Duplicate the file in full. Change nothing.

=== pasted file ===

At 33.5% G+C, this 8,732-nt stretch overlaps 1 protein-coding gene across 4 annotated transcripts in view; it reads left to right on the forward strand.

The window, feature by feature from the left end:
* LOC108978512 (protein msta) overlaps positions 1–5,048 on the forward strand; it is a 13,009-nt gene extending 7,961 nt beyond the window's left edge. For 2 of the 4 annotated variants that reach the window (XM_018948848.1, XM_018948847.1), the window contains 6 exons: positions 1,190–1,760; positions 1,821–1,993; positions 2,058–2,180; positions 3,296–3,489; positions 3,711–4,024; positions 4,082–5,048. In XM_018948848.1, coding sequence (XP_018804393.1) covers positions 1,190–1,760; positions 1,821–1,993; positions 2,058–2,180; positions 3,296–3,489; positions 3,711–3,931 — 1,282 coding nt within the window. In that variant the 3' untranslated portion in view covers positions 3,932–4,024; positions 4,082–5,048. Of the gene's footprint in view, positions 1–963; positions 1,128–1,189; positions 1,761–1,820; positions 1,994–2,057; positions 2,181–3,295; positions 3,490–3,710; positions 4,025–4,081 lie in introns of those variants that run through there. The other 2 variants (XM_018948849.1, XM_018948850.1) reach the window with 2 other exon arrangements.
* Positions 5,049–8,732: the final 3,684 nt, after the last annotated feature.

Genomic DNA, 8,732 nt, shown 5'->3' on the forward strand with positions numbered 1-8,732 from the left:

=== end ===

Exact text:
At 33.5% G+C, this 8,732-nt stretch overlaps 1 protein-coding gene across 4 annotated transcripts in view; it reads left to right on the forward strand.

The window, feature by feature from the left end:
* LOC108978512 (protein msta) overlaps positions 1–5,048 on the forward strand; it is a 13,009-nt gene extending 7,961 nt beyond the window's left edge. For 2 of the 4 annotated variants that reach the window (XM_018948848.1, XM_018948847.1), the window contains 6 exons: positions 1,190–1,760; positions 1,821–1,993; positions 2,058–2,180; positions 3,296–3,489; positions 3,711–4,024; positions 4,082–5,048. In XM_018948848.1, coding sequence (XP_018804393.1) covers positions 1,190–1,760; positions 1,821–1,993; positions 2,058–2,180; positions 3,296–3,489; positions 3,711–3,931 — 1,282 coding nt within the window. In that variant the 3' untranslated portion in view covers positions 3,932–4,024; positions 4,082–5,048. Of the gene's footprint in view, positions 1–963; positions 1,128–1,189; positions 1,761–1,820; positions 1,994–2,057; positions 2,181–3,295; positions 3,490–3,710; positions 4,025–4,081 lie in introns of those variants that run through there. The other 2 variants (XM_018948849.1, XM_018948850.1) reach the window with 2 other exon arrangements.
* Positions 5,049–8,732: the final 3,684 nt, after the last annotated feature.

Genomic DNA, 8,732 nt, shown 5'->3' on the forward strand with positions numbered 1-8,732 from the left: